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What is Sadfishing? Recognizing the Signs and Nurturing Emotional Well-being

It’s not uncommon for young people to turn to social media for emotional support. Whether they’re dealing with friendship drama, academic pressure, or relationship troubles, these platforms can provide a space for them to vent and seek comfort.

However, there’s a new trend that parents should be aware of called “sadfishing,” and it’s causing concern among mental health experts.

In this blog post, we’ll explore what sadfishing is, why it’s a cause for concern, how to recognize it, and what parents can do to support their children.


What is Sadfishing?



Before we understand what causes sadfishing online —and why it’s so damaging to a child’s mental health—let’s take a look at the definition of what this trend actually is.

Not to be confused with catfishing, sadfishing, sometimes referred to as “sad fishing,” is a term coined to describe exaggerating one’s emotional distress online to garner attention and sympathy from others. It’s a trend that has become increasingly common amongst young people, especially on social media platforms like Instagram and Twitter.

While it’s normal for young people to seek validation and support from their peers online, sadfishing can become problematic when it becomes the primary way they manage their emotions.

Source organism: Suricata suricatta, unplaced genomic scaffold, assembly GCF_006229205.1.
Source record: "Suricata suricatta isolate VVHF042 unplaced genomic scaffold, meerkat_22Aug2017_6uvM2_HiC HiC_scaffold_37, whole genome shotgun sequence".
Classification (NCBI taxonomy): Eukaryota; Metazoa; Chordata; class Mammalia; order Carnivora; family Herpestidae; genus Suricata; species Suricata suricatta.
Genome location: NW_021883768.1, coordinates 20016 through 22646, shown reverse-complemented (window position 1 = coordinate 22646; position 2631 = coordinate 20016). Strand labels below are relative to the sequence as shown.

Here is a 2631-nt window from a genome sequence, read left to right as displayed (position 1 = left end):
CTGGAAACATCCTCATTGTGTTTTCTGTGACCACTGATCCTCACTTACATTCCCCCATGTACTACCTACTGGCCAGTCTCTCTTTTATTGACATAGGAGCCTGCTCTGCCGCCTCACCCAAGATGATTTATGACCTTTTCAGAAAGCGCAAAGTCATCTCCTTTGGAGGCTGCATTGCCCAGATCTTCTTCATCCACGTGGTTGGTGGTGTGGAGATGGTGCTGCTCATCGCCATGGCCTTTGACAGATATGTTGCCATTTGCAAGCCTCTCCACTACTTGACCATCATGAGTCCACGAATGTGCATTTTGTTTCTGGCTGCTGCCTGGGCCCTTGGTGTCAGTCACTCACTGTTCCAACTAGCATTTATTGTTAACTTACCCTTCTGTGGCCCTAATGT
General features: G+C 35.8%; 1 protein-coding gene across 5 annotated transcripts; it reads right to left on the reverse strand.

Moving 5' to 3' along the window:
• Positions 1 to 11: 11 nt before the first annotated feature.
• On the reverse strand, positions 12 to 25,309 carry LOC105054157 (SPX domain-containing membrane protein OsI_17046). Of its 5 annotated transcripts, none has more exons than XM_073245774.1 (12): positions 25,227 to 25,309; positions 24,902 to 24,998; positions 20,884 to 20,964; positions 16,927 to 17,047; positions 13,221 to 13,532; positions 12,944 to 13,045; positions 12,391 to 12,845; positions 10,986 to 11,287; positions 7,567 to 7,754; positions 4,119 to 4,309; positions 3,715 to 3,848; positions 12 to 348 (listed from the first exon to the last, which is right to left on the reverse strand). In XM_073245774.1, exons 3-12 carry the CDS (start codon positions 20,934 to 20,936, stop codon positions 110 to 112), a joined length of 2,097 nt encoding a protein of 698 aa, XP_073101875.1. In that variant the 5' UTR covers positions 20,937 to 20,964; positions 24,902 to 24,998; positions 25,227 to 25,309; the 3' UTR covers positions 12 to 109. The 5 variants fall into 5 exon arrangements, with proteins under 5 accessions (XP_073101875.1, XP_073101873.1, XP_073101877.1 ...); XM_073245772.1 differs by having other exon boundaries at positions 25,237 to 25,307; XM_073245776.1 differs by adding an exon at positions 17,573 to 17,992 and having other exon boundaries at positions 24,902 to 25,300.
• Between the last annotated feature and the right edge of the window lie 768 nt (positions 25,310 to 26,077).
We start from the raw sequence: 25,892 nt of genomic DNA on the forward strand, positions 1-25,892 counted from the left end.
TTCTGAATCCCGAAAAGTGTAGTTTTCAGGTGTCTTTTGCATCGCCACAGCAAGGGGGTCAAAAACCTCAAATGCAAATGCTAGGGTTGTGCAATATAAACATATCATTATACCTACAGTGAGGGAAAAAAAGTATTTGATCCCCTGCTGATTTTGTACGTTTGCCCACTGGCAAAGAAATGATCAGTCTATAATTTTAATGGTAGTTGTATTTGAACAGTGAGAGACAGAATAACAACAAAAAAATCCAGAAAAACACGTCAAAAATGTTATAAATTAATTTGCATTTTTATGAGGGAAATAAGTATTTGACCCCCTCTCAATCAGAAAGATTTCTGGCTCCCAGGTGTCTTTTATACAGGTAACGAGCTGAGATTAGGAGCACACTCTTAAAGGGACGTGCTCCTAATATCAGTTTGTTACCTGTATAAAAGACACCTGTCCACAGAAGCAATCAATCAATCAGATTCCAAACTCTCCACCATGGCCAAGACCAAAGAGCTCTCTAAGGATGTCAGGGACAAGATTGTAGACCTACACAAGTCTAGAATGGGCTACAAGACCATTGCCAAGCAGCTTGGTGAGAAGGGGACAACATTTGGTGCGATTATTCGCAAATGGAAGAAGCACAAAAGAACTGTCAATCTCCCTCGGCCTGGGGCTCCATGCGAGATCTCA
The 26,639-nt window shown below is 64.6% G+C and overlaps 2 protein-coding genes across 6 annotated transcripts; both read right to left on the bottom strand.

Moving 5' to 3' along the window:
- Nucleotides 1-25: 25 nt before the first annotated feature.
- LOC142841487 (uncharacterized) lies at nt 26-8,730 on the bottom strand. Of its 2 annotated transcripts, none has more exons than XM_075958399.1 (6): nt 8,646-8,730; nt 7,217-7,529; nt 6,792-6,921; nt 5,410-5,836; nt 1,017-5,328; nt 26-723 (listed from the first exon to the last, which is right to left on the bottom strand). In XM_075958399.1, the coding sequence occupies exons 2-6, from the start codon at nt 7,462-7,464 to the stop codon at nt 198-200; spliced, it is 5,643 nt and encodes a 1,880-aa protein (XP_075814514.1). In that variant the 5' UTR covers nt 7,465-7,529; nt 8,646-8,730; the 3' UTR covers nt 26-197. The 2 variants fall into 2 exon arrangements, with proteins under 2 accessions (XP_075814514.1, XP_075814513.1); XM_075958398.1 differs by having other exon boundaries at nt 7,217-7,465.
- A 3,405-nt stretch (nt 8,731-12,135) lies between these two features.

This trend can also lead to further feelings of isolation and disconnection as the young person may feel like they need to constantly seek attention and validation instead of developing healthy coping mechanisms. Social media can also perpetuate the feeling that others are happier and more successful, creating a cycle of negative emotions.

One of the most common traits of sadfishing is the excessive or dramatic use of phrases like “I’m so depressed” or “I can’t take it anymore” without providing any real context or explanation. It’s important to be mindful of these kinds of posts and be supportive without reinforcing the idea that only negative emotions are worthy of attention.

Is it Sadfishing or a Cry for Help?

sadfishing meaning

Ground Picture/Shuttertock

Sadfishing is a phenomenon that is different from genuine concern or a cry for help. Most teenagers who engage in sadfishing often want to vent their frustrations or feel validated, but they don’t necessarily want help. They may post about their issues but ignore anyone who offers help.

On the flip side, a cry for help is a genuine call for professional assistance. It may manifest or start in numerous ways, including talking about self-harm, suicide, or making a clear request for help.

The difference between sadfishing and genuine cases of distress can be blurry, making it essential to approach your child with compassion and patience.

Signs of Sadfishing

While sadfishing may seem harmless, it can have some serious consequences and may indicate a deeper underlying issue.

Here are some of the most common signs of sadfishing.

Frequent Posts About Emotions

Sadfishing typically involves frequent posts about one’s emotions or struggles. It’s not uncommon to see posts with captions such as “I can’t keep going anymore,” or “Life is too hard.” You may see your child post a meme on social media that indicates they’re hurt in some ways, too.

Sadfishers tend to post about their emotions repeatedly to elicit sympathy from their followers or friends. If you notice your child posting a lot about their emotions or struggles, it may be worth checking in with them to see if they need help.

Over-The-Top Reactions

sadfishing meme